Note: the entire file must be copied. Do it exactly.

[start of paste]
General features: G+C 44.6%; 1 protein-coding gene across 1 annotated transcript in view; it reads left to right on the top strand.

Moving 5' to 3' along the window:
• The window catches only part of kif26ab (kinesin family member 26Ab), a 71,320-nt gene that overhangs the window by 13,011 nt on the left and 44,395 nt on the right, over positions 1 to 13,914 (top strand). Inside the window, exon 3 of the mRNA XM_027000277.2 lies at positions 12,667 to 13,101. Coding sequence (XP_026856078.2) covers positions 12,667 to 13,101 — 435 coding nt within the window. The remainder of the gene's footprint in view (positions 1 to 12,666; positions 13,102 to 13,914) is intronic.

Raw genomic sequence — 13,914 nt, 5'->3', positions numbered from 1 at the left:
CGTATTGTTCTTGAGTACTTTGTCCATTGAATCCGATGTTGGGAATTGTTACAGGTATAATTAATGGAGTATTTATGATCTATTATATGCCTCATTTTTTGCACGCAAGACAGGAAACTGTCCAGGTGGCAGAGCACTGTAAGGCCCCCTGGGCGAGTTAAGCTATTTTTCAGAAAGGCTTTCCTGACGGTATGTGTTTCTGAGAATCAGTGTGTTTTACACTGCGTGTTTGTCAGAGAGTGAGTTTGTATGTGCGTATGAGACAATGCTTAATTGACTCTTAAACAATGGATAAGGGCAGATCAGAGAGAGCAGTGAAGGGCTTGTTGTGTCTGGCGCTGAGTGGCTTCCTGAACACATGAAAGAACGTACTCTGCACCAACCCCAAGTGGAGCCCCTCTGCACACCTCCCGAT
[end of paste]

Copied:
General features: G+C 44.6%; 1 protein-coding gene across 1 annotated transcript in view; it reads left to right on the top strand.

Moving 5' to 3' along the window:
• The window catches only part of kif26ab (kinesin family member 26Ab), a 71,320-nt gene that overhangs the window by 13,011 nt on the left and 44,395 nt on the right, over positions 1 to 13,914 (top strand). Inside the window, exon 3 of the mRNA XM_027000277.2 lies at positions 12,667 to 13,101. Coding sequence (XP_026856078.2) covers positions 12,667 to 13,101 — 435 coding nt within the window. The remainder of the gene's footprint in view (positions 1 to 12,666; positions 13,102 to 13,914) is intronic.

Raw genomic sequence — 13,914 nt, 5'->3', positions numbered from 1 at the left:
CGTATTGTTCTTGAGTACTTTGTCCATTGAATCCGATGTTGGGAATTGTTACAGGTATAATTAATGGAGTATTTATGATCTATTATATGCCTCATTTTTTGCACGCAAGACAGGAAACTGTCCAGGTGGCAGAGCACTGTAAGGCCCCCTGGGCGAGTTAAGCTATTTTTCAGAAAGGCTTTCCTGACGGTATGTGTTTCTGAGAATCAGTGTGTTTTACACTGCGTGTTTGTCAGAGAGTGAGTTTGTATGTGCGTATGAGACAATGCTTAATTGACTCTTAAACAATGGATAAGGGCAGATCAGAGAGAGCAGTGAAGGGCTTGTTGTGTCTGGCGCTGAGTGGCTTCCTGAACACATGAAAGAACGTACTCTGCACCAACCCCAAGTGGAGCCCCTCTGCACACCTCCCGAT